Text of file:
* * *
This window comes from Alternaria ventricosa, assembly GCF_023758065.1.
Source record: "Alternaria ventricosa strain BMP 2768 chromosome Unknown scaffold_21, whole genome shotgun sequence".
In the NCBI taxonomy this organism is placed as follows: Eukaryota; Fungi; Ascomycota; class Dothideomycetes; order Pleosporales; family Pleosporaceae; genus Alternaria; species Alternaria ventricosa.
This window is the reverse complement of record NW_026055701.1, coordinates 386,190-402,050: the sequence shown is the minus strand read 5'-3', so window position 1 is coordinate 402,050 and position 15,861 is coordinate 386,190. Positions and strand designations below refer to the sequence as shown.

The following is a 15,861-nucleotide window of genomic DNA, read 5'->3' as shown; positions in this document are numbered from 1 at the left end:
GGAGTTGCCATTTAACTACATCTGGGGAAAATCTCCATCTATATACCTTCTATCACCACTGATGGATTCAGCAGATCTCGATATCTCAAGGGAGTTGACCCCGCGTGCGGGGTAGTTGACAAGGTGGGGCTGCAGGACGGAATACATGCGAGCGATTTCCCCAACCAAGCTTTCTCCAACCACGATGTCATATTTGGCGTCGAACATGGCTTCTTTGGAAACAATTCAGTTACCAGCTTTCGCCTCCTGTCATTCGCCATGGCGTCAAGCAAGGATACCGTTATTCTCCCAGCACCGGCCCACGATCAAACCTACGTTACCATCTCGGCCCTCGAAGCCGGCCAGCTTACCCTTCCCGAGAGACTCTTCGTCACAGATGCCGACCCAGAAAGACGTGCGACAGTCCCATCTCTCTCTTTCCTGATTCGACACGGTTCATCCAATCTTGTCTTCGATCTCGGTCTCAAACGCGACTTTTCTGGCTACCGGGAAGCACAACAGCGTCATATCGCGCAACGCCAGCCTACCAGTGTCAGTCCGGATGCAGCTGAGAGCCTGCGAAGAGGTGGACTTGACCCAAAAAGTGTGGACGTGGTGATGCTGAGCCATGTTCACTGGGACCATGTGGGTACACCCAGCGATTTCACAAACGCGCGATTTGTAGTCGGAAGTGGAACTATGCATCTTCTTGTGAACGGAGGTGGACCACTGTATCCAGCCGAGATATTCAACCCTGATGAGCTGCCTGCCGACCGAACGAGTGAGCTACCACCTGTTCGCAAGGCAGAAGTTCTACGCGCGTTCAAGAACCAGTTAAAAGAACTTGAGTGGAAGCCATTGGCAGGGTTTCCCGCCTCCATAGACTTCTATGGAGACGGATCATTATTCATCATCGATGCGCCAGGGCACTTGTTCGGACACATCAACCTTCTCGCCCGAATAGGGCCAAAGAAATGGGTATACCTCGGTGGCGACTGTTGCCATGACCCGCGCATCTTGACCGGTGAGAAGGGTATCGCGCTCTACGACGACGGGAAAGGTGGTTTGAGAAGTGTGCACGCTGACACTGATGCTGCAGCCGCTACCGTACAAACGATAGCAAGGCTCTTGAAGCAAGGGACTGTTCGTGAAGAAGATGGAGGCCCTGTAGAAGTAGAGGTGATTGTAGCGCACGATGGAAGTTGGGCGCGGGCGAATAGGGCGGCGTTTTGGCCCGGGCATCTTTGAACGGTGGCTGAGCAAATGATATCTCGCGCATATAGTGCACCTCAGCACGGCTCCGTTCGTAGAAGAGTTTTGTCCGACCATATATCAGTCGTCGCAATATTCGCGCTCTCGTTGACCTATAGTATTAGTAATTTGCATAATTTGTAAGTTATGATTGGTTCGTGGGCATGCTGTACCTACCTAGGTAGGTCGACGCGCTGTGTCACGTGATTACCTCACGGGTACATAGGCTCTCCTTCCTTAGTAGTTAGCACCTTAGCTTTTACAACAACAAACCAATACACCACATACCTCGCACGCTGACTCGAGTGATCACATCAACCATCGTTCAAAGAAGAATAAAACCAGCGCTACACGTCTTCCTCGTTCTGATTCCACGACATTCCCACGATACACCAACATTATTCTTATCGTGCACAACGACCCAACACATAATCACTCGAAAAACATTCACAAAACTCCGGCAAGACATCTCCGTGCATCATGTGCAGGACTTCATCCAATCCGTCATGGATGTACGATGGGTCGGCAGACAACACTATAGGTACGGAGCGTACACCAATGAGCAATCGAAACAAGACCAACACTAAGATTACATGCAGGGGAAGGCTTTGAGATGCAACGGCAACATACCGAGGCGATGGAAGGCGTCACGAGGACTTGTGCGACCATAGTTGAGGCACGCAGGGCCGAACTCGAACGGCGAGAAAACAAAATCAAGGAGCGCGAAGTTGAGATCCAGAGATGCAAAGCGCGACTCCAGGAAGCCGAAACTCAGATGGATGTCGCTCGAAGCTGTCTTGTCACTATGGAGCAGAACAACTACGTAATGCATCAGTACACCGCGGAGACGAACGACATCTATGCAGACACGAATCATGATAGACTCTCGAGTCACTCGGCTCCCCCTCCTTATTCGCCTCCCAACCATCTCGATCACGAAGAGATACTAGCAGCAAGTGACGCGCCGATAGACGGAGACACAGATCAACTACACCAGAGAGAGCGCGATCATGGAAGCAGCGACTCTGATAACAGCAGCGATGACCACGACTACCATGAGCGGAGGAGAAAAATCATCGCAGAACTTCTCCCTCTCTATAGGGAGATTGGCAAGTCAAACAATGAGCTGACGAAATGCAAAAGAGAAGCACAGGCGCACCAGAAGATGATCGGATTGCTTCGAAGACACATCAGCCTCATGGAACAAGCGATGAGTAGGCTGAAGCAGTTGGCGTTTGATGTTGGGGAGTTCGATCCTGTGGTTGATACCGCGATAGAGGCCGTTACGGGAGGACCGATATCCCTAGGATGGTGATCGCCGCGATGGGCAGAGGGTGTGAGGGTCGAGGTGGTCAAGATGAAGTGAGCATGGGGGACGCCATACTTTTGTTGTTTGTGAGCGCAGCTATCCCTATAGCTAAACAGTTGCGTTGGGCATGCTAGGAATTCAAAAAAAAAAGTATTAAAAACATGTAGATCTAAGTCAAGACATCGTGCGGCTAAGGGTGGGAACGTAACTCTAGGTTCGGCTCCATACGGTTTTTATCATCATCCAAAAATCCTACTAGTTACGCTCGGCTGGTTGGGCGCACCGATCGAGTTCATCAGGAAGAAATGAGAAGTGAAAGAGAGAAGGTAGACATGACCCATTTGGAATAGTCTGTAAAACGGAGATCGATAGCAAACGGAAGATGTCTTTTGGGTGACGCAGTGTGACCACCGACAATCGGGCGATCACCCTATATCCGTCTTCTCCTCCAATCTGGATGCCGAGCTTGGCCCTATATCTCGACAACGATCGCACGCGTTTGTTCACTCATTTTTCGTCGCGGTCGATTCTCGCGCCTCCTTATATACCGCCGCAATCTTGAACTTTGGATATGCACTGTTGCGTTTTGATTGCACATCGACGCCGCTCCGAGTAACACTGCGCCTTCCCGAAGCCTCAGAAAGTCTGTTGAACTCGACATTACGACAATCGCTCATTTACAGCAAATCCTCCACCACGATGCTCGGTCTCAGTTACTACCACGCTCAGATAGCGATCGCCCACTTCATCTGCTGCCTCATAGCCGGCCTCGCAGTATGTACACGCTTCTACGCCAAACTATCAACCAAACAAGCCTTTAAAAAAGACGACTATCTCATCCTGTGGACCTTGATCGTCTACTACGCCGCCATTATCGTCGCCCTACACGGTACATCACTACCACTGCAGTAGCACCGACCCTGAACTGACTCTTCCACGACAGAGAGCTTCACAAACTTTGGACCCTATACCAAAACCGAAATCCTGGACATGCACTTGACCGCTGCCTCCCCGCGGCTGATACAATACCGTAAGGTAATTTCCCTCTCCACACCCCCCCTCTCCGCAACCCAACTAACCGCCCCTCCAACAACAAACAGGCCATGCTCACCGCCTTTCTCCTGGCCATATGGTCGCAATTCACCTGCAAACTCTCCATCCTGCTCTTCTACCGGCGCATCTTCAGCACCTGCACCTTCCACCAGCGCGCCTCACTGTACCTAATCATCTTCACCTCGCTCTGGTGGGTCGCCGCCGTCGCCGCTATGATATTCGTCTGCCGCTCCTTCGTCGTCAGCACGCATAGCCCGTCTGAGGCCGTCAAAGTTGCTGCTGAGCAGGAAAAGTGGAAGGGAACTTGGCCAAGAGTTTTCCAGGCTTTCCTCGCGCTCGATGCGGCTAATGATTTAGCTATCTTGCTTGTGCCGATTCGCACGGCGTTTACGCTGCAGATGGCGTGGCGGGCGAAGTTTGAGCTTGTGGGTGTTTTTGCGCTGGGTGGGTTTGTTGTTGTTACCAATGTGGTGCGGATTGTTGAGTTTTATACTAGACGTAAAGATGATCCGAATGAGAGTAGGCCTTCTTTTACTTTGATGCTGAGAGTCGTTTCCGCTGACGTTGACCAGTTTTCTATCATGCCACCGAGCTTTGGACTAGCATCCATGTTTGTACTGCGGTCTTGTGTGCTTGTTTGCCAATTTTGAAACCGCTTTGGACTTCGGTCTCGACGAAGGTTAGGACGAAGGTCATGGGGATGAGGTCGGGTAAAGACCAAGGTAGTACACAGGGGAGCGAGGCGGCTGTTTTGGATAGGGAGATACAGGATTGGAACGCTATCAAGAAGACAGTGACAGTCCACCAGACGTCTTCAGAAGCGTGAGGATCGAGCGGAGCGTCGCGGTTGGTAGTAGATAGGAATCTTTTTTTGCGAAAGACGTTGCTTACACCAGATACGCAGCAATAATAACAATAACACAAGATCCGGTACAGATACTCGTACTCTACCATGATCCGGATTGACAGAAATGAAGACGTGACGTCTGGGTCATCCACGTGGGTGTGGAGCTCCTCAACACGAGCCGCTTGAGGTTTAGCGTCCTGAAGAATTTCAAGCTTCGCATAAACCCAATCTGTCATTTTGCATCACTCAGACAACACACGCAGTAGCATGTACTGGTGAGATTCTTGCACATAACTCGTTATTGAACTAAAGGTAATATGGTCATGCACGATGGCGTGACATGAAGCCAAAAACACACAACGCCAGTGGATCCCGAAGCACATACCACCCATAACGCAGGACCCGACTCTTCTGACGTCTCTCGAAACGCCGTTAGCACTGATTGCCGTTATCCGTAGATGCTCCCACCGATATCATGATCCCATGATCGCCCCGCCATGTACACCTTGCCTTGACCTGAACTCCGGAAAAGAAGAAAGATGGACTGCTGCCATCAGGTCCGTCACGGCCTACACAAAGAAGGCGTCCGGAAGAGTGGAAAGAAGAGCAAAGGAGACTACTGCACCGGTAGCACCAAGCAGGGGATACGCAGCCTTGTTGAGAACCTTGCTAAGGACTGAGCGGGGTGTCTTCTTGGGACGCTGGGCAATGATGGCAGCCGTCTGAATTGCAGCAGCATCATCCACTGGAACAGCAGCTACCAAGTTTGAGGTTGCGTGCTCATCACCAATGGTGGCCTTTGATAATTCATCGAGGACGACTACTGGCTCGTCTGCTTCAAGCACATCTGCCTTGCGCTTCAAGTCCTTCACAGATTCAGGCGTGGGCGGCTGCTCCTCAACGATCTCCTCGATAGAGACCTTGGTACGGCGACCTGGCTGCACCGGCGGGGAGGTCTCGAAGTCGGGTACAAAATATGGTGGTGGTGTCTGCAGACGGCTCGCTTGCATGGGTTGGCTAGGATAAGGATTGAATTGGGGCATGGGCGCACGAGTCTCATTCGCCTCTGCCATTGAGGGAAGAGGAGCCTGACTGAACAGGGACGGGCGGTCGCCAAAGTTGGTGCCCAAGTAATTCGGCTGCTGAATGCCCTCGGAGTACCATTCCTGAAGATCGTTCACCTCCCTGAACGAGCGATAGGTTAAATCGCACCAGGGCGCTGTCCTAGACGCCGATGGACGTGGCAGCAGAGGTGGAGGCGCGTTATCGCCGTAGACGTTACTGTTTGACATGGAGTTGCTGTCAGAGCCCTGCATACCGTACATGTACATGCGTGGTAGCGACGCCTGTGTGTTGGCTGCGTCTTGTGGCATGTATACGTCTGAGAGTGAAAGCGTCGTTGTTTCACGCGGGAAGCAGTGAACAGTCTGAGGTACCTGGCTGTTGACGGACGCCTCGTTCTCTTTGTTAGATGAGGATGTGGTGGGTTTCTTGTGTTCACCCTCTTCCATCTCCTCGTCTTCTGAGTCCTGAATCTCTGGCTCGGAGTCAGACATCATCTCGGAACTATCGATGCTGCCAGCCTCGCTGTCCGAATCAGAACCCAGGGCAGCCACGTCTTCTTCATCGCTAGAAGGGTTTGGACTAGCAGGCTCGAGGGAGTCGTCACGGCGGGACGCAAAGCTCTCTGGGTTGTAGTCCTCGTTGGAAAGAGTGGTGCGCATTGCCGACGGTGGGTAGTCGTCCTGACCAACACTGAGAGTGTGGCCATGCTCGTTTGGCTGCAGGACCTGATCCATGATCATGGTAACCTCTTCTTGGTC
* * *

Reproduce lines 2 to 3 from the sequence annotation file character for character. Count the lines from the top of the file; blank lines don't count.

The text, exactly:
Source record: "Alternaria ventricosa strain BMP 2768 chromosome Unknown scaffold_21, whole genome shotgun sequence".
In the NCBI taxonomy this organism is placed as follows: Eukaryota; Fungi; Ascomycota; class Dothideomycetes; order Pleosporales; family Pleosporaceae; genus Alternaria; species Alternaria ventricosa.